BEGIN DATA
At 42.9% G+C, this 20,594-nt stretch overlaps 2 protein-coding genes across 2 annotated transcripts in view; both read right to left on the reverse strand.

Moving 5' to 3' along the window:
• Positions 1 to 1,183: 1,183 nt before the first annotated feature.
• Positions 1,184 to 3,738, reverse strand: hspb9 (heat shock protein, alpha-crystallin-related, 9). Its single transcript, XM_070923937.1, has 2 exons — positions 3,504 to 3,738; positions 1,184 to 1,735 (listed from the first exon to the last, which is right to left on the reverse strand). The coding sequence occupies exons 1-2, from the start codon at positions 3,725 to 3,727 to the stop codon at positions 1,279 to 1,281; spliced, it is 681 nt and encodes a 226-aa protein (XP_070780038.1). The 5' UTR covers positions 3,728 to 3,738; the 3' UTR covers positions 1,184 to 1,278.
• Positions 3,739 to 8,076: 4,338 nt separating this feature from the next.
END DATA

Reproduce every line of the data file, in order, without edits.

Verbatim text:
At 42.9% G+C, this 20,594-nt stretch overlaps 2 protein-coding genes across 2 annotated transcripts in view; both read right to left on the reverse strand.

Moving 5' to 3' along the window:
• Positions 1 to 1,183: 1,183 nt before the first annotated feature.
• Positions 1,184 to 3,738, reverse strand: hspb9 (heat shock protein, alpha-crystallin-related, 9). Its single transcript, XM_070923937.1, has 2 exons — positions 3,504 to 3,738; positions 1,184 to 1,735 (listed from the first exon to the last, which is right to left on the reverse strand). The coding sequence occupies exons 1-2, from the start codon at positions 3,725 to 3,727 to the stop codon at positions 1,279 to 1,281; spliced, it is 681 nt and encodes a 226-aa protein (XP_070780038.1). The 5' UTR covers positions 3,728 to 3,738; the 3' UTR covers positions 1,184 to 1,278.
• Positions 3,739 to 8,076: 4,338 nt separating this feature from the next.